The Benefits of Overwriting

“Hi, I’m Beth Carter and I’m an overwriter.”

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Never heard of that term? Me neither. I thought I made it up a few months ago, but lo and behold, one of the cover articles in the September 2019 issue of  Writer’s Digest is entitled “Fix Overwriting With Expert Advice” by  David Corbett.

See, I’m right on trend, although, according to the article, I need to “fix” this issue. I tend to disagree because I’ve discovered many advantages to overwriting, which I’ll list later. In fact, I’ve been an overwriter with every single Coconuts novel. (I’m currently writing #4.) The article seems to think authors overwrite due to droning on and on, too much backstory, and using excessive description. I definitely don’t do this. I cut to the chase and grab the readers by the throat, so to speak. In fact, many of my reviewers mention I write page turners that they can’t put down. I’m heavy on dialogue, not description, and my novels are character driven. So, why do I overwrite?

#1 I believe it’s because I have multiple point of view (POV) characters, namely, Suzy, Alex, Hope, and now Cheri. They each have a story in every novel. Some of their stories are more involved and detailed than others; occasionally one character is more of a “star” in one of my Coconuts novels, but all four women meet up regularly at Coconuts to work through life’s chaos, so I’ve chosen the difficult route of including them in every novel. Sigh. I did this to myself but now I can’t alter my style.

#2 I’m a pantser. Need I say any more? (Pantsers will understand.)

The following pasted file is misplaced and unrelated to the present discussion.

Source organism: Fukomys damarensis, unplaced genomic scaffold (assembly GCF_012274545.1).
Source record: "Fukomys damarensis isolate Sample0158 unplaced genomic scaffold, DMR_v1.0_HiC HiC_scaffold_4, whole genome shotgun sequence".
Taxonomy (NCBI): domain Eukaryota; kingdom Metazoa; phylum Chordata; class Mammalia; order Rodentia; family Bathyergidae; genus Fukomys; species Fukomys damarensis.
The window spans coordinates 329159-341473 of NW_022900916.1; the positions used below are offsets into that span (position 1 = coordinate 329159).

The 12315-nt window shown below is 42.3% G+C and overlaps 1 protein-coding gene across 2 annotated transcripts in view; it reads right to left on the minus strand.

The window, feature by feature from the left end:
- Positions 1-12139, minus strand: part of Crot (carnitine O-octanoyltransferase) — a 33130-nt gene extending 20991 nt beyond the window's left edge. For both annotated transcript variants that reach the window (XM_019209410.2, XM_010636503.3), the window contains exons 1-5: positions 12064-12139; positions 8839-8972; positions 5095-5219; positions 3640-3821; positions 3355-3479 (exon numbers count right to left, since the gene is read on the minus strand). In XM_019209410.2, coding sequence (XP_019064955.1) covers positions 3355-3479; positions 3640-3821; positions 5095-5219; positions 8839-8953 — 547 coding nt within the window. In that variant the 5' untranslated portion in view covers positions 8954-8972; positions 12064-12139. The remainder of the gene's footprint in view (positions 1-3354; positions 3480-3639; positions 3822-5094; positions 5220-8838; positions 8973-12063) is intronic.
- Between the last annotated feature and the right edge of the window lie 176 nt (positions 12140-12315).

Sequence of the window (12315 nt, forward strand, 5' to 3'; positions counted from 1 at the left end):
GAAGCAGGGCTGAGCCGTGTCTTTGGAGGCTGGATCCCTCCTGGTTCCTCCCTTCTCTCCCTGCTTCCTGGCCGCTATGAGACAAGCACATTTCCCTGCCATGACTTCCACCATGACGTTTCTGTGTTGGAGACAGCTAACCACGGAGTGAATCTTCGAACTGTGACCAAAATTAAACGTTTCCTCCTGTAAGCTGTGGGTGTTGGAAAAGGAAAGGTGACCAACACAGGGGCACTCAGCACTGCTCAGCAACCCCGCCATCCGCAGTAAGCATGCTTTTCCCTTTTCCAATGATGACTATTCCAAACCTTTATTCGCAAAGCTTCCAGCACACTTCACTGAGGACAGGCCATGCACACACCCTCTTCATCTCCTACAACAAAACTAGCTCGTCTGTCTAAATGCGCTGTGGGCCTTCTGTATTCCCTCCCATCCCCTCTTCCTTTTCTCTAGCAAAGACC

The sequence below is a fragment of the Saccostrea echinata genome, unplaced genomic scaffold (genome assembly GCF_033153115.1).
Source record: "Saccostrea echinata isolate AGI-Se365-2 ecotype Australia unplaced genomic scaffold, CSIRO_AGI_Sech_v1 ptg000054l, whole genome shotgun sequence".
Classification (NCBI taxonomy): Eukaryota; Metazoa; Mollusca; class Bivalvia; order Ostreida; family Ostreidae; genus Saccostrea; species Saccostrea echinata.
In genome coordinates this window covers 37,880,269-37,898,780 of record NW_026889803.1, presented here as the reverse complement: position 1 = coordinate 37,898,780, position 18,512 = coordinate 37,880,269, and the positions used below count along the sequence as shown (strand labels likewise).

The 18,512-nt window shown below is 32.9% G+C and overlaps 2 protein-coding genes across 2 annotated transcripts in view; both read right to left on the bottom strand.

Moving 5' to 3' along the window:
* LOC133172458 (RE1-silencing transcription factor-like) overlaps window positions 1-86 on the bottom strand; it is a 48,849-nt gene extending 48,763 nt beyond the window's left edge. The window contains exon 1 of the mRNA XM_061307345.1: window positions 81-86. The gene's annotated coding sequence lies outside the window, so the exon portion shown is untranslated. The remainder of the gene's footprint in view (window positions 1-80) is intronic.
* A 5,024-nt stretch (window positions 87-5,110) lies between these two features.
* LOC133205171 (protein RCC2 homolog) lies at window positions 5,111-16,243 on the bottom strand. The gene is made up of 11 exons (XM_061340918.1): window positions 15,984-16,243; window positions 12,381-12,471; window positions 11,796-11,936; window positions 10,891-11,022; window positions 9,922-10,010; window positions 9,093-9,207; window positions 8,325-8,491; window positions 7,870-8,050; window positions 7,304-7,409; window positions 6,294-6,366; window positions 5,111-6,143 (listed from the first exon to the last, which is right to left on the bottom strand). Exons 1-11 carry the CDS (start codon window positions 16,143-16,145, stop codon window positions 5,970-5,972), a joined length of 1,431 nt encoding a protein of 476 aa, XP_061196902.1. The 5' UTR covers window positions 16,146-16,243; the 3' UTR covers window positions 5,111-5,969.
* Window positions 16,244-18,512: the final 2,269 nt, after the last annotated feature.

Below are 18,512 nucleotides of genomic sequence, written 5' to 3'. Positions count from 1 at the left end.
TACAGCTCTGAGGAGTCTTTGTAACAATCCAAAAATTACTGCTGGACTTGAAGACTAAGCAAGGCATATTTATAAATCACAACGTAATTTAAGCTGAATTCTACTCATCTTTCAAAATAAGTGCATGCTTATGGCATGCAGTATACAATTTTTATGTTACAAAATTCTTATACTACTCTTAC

#3 To keep my series fresh, I bring in many new secondary characters with each novel. Other secondary characters come and go from previous books in my series. In BABIES AT COCONUTS, there’s a mysterious French designer, Gigi, who owns Gigi’s Couture in Paris. There’s also a boisterous Italian mama named Gia who much prefers the moniker Mama Gia and her three sons, Luigi, Frankie, and Vinny, but I digress.

Let’s get to the benefits of overwriting.

  • With overwriting, you’ll always have a plethora of material, as in:  Way. Too. Much. But that’s far better than not having not enough, in my opinion (and also the opinion of the author of the above-mentioned WD article.)
  • You won’t have to add scenes to make a certain work count, which is often obvious filler to the reader.
  • I assume most pantsers overwrite because we do not have much of a roadmap, if any. Our characters take over and go on all kinds of tangents. So, really, it’s my characters’ fault that I overwrite.
  • With nearly every novel, I’ve written from 95-105,000 words, knocked my manuscript down to 75,000 while editing, only to have it creep back up again. Rinse and repeat. Happily, many times, I was able to move those scenes to the next book in the series, which immediately gave me a head start on my next novel.
  • Extra scenes may also be used as fun, deleted scenes to entice your readers in private groups or newsletters.
  • Unsure of a situation? Overwriting gives you a multitude of various scenarios for different outcomes, even potential endings. Simply choose your favorite.
  • Also, with overwriting, it doesn’t hurt nearly as much when you have to delete entire chapters because you have sooo many more!
  • It also doesn’t upset you (or your readers) as much when you have to kill a character off because there are always many more to keep everyone company.
  • Overwriting has allowed me to split two novels in two. This means my Coconuts series will now be a six-book series instead four books. I really hadn’t planned to have this many novels in this series, but as any good pantser knows, the characters take over and we lose control. Now, I’m all in, and my readers are happy about the extra novels. I am too!